At this point every month, we’re scrambling through our own mental map of the world trying to pinpoint our next place of interest. It was Chrystal’s turn this time to pick the culinary destination. Just when we settled on a cooking trip to the Middle East, Goya Foods contacted us about their 75th anniversary celebration. We figured it would be the perfect opportunity to take a detour to Latin America this time around, so we embarked on a trip to the one and only Guatemala.
If you’ve recently ventured down the Latin foods aisle at your local grocery store, chances are you’ve spotted a product distributed by Goya Foods. Whether its coconut milk, black or red beans, rice, tortillas spices, or fruit nectar, Goya offers a wide variety of items. In fact, we were pleasantly surprised to learn they produce, package and distribute over 1,500 food items spanning every region of Latin American and Spain. Combining inspirations from Hispanic culinary traditions and use of authentic Latin ingredients, Goya products are perfect for any cooking expedition, no matter what’s on the menu.
They first sent us a complete set of their The Best of La Cocina booklets, a special 75th Anniversary collection of recipes celebrating the flavors of Latin America and Spain, six in total. We now had in our hands many authentic Latin recipes from all over the globe. Peru, Columbia, Cuba, Puerto Rico, the Dominican Republic, Venezuela, Brazil, Nicaragua…we truly could have picked almost anything. One of my favorite past Ethnic Explorations was our take on El Salvadoran cuisine. We made pupusas, a savory corn cake filled with meat and cheese and topped with a simple slaw called curtido. As you can imagine, I was pretty happy when Chrystal shared she was most interested in recipes from the Central American booklet. Two recipes featuring coconut milk immediately stood out to both of us. They just so happened to originate in El Salvador’s neighbor, Guatemala. If the pupusas were any indication of the flavor of Central American food, we were both on board for this one. Vamanos! Goya sent us a fat box of ingredients to cook our chosen recipes, so all we had to do was follow the steps.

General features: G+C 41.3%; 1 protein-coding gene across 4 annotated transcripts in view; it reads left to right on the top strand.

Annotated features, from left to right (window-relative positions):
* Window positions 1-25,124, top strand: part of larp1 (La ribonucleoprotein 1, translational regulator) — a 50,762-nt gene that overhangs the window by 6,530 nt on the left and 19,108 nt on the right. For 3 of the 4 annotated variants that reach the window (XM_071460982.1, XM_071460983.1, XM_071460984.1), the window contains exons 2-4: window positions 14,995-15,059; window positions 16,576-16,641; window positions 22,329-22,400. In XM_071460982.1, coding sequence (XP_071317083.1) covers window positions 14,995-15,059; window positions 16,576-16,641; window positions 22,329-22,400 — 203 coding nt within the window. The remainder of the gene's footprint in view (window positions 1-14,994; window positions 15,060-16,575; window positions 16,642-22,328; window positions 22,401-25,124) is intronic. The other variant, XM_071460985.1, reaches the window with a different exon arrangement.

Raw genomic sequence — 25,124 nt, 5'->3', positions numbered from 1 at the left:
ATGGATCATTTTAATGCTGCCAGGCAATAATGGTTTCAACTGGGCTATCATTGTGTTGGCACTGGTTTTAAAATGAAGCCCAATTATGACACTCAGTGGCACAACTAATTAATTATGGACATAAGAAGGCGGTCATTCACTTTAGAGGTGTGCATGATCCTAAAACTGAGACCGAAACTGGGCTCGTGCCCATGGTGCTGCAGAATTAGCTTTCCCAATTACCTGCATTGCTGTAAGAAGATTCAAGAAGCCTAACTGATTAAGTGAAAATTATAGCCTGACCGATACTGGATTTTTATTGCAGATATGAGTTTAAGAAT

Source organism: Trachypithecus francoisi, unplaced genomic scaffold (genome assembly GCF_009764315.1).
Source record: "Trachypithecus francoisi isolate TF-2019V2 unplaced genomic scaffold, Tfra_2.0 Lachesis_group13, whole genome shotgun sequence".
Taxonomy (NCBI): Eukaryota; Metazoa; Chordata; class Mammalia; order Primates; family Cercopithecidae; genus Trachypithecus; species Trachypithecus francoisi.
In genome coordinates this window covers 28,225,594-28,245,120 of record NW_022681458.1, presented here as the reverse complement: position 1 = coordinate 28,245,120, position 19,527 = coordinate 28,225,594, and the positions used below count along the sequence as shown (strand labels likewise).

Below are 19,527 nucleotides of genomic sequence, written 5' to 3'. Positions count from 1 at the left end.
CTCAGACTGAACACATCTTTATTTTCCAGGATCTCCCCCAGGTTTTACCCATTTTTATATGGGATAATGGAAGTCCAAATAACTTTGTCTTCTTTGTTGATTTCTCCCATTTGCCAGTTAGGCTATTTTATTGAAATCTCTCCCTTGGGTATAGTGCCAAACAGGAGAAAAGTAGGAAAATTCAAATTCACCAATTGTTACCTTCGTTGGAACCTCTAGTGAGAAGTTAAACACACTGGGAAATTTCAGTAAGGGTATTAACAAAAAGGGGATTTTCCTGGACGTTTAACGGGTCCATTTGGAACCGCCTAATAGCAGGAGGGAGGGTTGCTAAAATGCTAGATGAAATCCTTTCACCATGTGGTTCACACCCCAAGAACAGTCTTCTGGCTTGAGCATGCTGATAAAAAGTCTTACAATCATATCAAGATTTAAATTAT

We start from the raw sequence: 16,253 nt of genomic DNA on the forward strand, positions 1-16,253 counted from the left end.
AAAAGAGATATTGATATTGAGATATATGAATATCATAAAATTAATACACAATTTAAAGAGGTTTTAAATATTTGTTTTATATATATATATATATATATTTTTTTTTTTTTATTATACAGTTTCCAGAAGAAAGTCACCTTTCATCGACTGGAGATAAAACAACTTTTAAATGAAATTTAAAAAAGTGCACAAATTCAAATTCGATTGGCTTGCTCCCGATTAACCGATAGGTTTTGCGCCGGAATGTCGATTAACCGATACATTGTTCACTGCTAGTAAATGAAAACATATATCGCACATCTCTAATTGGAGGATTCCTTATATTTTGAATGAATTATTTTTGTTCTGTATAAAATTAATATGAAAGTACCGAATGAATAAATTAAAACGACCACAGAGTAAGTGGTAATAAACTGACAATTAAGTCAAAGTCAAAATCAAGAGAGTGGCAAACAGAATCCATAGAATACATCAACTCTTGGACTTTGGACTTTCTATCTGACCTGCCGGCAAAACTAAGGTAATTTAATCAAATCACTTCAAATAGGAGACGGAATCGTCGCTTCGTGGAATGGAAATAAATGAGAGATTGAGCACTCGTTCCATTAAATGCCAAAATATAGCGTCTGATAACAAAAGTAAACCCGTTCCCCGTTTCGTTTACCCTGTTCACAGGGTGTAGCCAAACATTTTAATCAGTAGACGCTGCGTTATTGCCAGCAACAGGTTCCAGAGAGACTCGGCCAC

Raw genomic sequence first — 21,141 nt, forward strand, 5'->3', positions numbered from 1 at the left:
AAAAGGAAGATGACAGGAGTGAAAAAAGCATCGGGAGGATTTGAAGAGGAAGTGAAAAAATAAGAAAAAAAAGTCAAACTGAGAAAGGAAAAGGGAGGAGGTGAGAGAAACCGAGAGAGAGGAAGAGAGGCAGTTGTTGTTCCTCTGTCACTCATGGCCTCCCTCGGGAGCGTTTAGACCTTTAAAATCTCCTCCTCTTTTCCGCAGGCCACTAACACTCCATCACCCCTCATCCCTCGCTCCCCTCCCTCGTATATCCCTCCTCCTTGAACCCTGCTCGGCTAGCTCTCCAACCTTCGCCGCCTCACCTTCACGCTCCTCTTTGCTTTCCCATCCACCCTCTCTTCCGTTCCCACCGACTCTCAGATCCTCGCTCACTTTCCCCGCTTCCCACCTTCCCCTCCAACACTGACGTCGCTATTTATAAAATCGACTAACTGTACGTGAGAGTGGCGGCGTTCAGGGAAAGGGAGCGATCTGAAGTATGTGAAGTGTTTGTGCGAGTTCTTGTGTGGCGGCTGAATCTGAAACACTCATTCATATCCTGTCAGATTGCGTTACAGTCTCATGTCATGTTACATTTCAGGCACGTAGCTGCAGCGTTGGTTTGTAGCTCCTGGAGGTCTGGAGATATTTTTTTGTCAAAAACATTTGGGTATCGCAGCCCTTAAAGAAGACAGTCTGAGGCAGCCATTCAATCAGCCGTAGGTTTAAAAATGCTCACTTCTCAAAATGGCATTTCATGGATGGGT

Apparently, this dish is a common staple in most Guatemalan kitchens. The Goya recipe booklet penned it as an “after lunchtime favorite most Guatemalans prepare at least once a week.” I guess it doesn’t get more authentic that! We also learned this dish, along with most meals in Guatemala, are typically eaten with tortillas. We love ourselves a tortilla, but we thought this would be a good opportunity to explore a familiar side dish of red beans and rice.
Among the many products Goya provided for this exploration was a five pound bag of Canilla extra long grain parboiled rice. At first glance, it looks like any other white rice out there. Parboiled rice, though, does have unique characteristics. The rice is initially boiled in its husk, retaining much of its natural nutrients and vitamins. Plus, parboiled rice has a shorter cooking time, and generally the cooked rice is firmer and less sticky due to the length of its grain. Why haven’t we been cooking with this sooner?
The recipes were pretty straight forward. There weren’t any unusual ingredients or wild cooking techniques required. The completed meal was very tasty. Not surprisingly, the coconut was certainly the prominent flavor of each bite. This was one of the most creamiest rice dishes we’ve eaten, not including a risotto. The dish was aromatic, mildly sweet and savory from the coconut, garlic, onions and peppers. It’s no wonder Guatemalan families often dine on this staple.